The court thereafter proceeded to sentence appellant. The district attorney reminded the court that “Eighteen years to life ․ was the disposition negotiated with the court and with defense counsel.” The court thereupon proceeded to impose a 15-to-life sentence for the murder, plus 2 years for the firearm-use enhancement, and 3 years for the Patton robbery, of which it ordered 2 years to be stayed and the remaining year to be served consecutively. The district attorney immediately reminded the court that, because the term for murder was indeterminate and the term for robbery determinate, the proper procedure under California Rules of Court, rule 451(a) 1 was to impose sentence for robbery and then for murder and to order that the murder term run consecutive to the robbery term.
Thereupon, the trial court sentenced appellant to 15 years to life for murder in the second degree, 2 years for the use of a firearm, 3 years for robbery, and 1 year for being armed with a gun. The result was a 21-years-to-life sentence, but the court ordered “the total aggregate term in State Prison would be a sentence of 18 years to life.” Appellant's attorney said, “That's what the plea bargain was, your Honor,” referring to the 18-years-to-life.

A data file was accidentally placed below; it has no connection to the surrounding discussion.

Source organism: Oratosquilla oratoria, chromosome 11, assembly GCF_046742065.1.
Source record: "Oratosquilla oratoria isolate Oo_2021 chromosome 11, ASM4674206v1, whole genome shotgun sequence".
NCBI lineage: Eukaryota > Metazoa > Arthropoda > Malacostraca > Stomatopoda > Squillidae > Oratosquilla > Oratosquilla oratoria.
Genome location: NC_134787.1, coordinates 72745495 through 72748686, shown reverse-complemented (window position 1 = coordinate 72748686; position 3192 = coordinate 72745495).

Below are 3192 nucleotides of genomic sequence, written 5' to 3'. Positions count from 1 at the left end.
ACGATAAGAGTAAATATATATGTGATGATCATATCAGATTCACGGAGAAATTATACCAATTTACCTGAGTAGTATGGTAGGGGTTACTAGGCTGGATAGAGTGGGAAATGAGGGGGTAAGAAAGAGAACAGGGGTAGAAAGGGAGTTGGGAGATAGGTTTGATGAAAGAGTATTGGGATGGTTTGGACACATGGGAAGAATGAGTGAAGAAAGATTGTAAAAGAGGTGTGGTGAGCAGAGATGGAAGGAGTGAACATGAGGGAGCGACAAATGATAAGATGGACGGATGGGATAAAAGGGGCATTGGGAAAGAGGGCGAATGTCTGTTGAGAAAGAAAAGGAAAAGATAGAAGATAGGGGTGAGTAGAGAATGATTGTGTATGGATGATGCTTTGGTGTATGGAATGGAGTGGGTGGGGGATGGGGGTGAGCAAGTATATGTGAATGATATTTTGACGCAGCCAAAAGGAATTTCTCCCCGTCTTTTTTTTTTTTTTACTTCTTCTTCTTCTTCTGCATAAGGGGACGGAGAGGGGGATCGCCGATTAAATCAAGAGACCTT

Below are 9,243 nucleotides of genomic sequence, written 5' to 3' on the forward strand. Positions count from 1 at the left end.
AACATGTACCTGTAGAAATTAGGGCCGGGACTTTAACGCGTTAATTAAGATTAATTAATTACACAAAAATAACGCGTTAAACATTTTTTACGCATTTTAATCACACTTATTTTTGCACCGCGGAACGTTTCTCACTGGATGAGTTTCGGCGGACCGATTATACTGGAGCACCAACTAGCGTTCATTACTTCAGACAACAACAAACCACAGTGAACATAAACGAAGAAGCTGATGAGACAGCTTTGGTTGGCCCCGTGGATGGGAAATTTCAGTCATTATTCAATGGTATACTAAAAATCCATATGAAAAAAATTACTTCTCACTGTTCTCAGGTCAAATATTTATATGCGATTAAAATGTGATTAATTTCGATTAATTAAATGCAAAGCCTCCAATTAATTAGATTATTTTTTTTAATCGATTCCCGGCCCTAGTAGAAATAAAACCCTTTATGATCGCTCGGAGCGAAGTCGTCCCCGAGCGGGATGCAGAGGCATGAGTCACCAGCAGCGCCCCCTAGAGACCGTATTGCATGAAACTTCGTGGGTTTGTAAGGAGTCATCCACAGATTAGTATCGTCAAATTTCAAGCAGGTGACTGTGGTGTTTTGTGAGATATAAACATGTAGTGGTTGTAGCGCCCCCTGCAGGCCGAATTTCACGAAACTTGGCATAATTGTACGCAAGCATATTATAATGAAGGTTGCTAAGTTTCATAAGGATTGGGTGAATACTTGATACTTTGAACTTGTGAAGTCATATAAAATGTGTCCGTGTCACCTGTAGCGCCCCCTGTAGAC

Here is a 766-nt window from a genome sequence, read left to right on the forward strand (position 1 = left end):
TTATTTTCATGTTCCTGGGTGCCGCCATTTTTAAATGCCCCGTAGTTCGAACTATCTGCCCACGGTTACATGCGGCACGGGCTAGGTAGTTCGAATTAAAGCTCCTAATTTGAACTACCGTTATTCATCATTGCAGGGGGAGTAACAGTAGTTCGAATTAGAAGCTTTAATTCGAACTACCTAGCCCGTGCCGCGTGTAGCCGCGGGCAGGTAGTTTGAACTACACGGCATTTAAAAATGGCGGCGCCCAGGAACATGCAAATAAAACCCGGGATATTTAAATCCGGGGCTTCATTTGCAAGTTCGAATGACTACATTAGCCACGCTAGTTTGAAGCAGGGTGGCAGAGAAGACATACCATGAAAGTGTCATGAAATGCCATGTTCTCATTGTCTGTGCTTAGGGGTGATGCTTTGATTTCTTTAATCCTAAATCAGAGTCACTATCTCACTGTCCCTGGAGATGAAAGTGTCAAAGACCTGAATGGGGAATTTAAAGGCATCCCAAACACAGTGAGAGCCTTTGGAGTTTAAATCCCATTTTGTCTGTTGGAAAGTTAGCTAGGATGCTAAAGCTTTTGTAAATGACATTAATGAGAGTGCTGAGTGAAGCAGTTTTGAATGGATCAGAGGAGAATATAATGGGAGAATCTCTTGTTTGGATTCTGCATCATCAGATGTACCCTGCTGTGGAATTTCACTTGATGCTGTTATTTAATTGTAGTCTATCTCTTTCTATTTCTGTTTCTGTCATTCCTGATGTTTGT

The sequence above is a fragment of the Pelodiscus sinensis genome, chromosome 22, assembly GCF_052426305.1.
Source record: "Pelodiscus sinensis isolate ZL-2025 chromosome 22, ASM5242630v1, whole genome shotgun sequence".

After being sentenced, appellant again protested his innocence and said that he pleaded guilty because the jury was “about to convict my wife and unborn son of something they didn't do” (Colvin, apparently, was pregnant).
Appellant filed a pro. per. “request” for a certificate of probable cause. The “request” did not state any grounds but said that it was made “after entry of the plea of guilty” and that a motion for withdrawal of plea was made on the grounds of “influence of drugs” and “possible mental incapacity.” The “request” was signed under penalty of perjury by an attorney other than the one who represented appellant at the time of the plea. The court granted the petition for certificate of probable cause.
1. Was the Guilty Plea Invalid as a Matter of Law?
It was a condition of the plea bargain according to which appellant pleaded guilty to second degree murder that, if he did so, the first degree murder charge against his wife would be reduced to voluntary manslaughter. The trial court observed that “appellant agreed to the disposition ․ for the benefit of his spouse ․”
Appellant contends that such a plea bargain violates federal and state constitutional due process standards and contravenes public policy because it tends to undermine the accuracy of the guilt determination by injecting improper third-party considerations into the defendant's assessment of risks.